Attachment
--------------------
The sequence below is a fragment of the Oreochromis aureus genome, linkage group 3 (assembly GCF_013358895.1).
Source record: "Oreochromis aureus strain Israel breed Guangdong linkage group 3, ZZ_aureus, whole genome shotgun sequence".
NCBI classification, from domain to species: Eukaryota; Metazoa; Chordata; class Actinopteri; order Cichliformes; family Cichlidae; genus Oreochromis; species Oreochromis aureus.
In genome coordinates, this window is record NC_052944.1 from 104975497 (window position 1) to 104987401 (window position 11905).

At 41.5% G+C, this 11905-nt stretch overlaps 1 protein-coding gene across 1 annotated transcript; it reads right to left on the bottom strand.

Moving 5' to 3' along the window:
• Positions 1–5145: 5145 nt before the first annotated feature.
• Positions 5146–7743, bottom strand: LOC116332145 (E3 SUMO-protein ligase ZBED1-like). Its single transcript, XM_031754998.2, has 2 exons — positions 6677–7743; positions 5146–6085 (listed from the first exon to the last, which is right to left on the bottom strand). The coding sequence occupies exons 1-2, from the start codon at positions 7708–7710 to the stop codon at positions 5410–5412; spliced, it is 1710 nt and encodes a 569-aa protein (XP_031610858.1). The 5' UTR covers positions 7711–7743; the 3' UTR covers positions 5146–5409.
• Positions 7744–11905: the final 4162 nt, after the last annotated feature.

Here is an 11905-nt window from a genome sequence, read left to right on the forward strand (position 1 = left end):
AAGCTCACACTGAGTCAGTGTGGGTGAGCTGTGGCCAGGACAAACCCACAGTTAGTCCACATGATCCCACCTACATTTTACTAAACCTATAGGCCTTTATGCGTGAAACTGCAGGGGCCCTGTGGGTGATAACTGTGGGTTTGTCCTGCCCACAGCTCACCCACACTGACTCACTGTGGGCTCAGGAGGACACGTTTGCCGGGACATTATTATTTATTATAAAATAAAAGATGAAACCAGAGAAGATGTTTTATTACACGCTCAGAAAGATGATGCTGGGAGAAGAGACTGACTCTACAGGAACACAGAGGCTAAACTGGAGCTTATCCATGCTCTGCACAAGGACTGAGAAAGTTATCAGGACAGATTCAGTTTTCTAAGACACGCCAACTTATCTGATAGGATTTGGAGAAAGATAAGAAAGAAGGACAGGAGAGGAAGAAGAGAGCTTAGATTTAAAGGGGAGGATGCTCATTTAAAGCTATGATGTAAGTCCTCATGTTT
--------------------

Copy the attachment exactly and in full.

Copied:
The sequence below is a fragment of the Oreochromis aureus genome, linkage group 3 (assembly GCF_013358895.1).
Source record: "Oreochromis aureus strain Israel breed Guangdong linkage group 3, ZZ_aureus, whole genome shotgun sequence".
NCBI classification, from domain to species: Eukaryota; Metazoa; Chordata; class Actinopteri; order Cichliformes; family Cichlidae; genus Oreochromis; species Oreochromis aureus.
In genome coordinates, this window is record NC_052944.1 from 104975497 (window position 1) to 104987401 (window position 11905).

At 41.5% G+C, this 11905-nt stretch overlaps 1 protein-coding gene across 1 annotated transcript; it reads right to left on the bottom strand.

Moving 5' to 3' along the window:
• Positions 1–5145: 5145 nt before the first annotated feature.
• Positions 5146–7743, bottom strand: LOC116332145 (E3 SUMO-protein ligase ZBED1-like). Its single transcript, XM_031754998.2, has 2 exons — positions 6677–7743; positions 5146–6085 (listed from the first exon to the last, which is right to left on the bottom strand). The coding sequence occupies exons 1-2, from the start codon at positions 7708–7710 to the stop codon at positions 5410–5412; spliced, it is 1710 nt and encodes a 569-aa protein (XP_031610858.1). The 5' UTR covers positions 7711–7743; the 3' UTR covers positions 5146–5409.
• Positions 7744–11905: the final 4162 nt, after the last annotated feature.

Here is an 11905-nt window from a genome sequence, read left to right on the forward strand (position 1 = left end):
AAGCTCACACTGAGTCAGTGTGGGTGAGCTGTGGCCAGGACAAACCCACAGTTAGTCCACATGATCCCACCTACATTTTACTAAACCTATAGGCCTTTATGCGTGAAACTGCAGGGGCCCTGTGGGTGATAACTGTGGGTTTGTCCTGCCCACAGCTCACCCACACTGACTCACTGTGGGCTCAGGAGGACACGTTTGCCGGGACATTATTATTTATTATAAAATAAAAGATGAAACCAGAGAAGATGTTTTATTACACGCTCAGAAAGATGATGCTGGGAGAAGAGACTGACTCTACAGGAACACAGAGGCTAAACTGGAGCTTATCCATGCTCTGCACAAGGACTGAGAAAGTTATCAGGACAGATTCAGTTTTCTAAGACACGCCAACTTATCTGATAGGATTTGGAGAAAGATAAGAAAGAAGGACAGGAGAGGAAGAAGAGAGCTTAGATTTAAAGGGGAGGATGCTCATTTAAAGCTATGATGTAAGTCCTCATGTTT